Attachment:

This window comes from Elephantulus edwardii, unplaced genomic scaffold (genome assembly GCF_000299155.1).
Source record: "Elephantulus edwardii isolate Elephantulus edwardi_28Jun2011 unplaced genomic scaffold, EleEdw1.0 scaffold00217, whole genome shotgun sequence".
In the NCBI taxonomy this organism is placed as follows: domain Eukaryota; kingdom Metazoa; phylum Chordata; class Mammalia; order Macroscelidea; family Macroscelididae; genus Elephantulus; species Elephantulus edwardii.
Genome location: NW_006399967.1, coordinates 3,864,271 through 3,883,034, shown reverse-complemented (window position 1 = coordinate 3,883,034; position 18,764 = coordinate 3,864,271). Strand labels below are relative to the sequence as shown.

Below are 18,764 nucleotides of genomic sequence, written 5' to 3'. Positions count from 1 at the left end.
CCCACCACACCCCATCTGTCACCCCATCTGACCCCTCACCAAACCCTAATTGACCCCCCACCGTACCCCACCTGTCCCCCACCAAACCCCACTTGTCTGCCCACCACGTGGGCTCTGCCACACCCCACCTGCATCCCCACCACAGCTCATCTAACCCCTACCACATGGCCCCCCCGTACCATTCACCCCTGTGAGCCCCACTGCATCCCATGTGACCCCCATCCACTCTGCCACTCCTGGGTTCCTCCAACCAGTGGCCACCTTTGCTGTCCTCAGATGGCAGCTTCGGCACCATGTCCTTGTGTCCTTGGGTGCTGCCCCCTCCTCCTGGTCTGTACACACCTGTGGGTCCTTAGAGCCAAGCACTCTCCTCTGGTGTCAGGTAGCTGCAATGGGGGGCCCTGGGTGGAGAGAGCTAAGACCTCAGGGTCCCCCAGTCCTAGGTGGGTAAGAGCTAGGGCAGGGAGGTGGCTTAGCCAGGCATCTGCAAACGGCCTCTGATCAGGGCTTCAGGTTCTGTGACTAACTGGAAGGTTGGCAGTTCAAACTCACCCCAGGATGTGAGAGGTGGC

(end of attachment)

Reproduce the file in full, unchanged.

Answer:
This window comes from Elephantulus edwardii, unplaced genomic scaffold (genome assembly GCF_000299155.1).
Source record: "Elephantulus edwardii isolate Elephantulus edwardi_28Jun2011 unplaced genomic scaffold, EleEdw1.0 scaffold00217, whole genome shotgun sequence".
In the NCBI taxonomy this organism is placed as follows: domain Eukaryota; kingdom Metazoa; phylum Chordata; class Mammalia; order Macroscelidea; family Macroscelididae; genus Elephantulus; species Elephantulus edwardii.
Genome location: NW_006399967.1, coordinates 3,864,271 through 3,883,034, shown reverse-complemented (window position 1 = coordinate 3,883,034; position 18,764 = coordinate 3,864,271). Strand labels below are relative to the sequence as shown.

Below are 18,764 nucleotides of genomic sequence, written 5' to 3'. Positions count from 1 at the left end.
CCCACCACACCCCATCTGTCACCCCATCTGACCCCTCACCAAACCCTAATTGACCCCCCACCGTACCCCACCTGTCCCCCACCAAACCCCACTTGTCTGCCCACCACGTGGGCTCTGCCACACCCCACCTGCATCCCCACCACAGCTCATCTAACCCCTACCACATGGCCCCCCCGTACCATTCACCCCTGTGAGCCCCACTGCATCCCATGTGACCCCCATCCACTCTGCCACTCCTGGGTTCCTCCAACCAGTGGCCACCTTTGCTGTCCTCAGATGGCAGCTTCGGCACCATGTCCTTGTGTCCTTGGGTGCTGCCCCCTCCTCCTGGTCTGTACACACCTGTGGGTCCTTAGAGCCAAGCACTCTCCTCTGGTGTCAGGTAGCTGCAATGGGGGGCCCTGGGTGGAGAGAGCTAAGACCTCAGGGTCCCCCAGTCCTAGGTGGGTAAGAGCTAGGGCAGGGAGGTGGCTTAGCCAGGCATCTGCAAACGGCCTCTGATCAGGGCTTCAGGTTCTGTGACTAACTGGAAGGTTGGCAGTTCAAACTCACCCCAGGATGTGAGAGGTGGC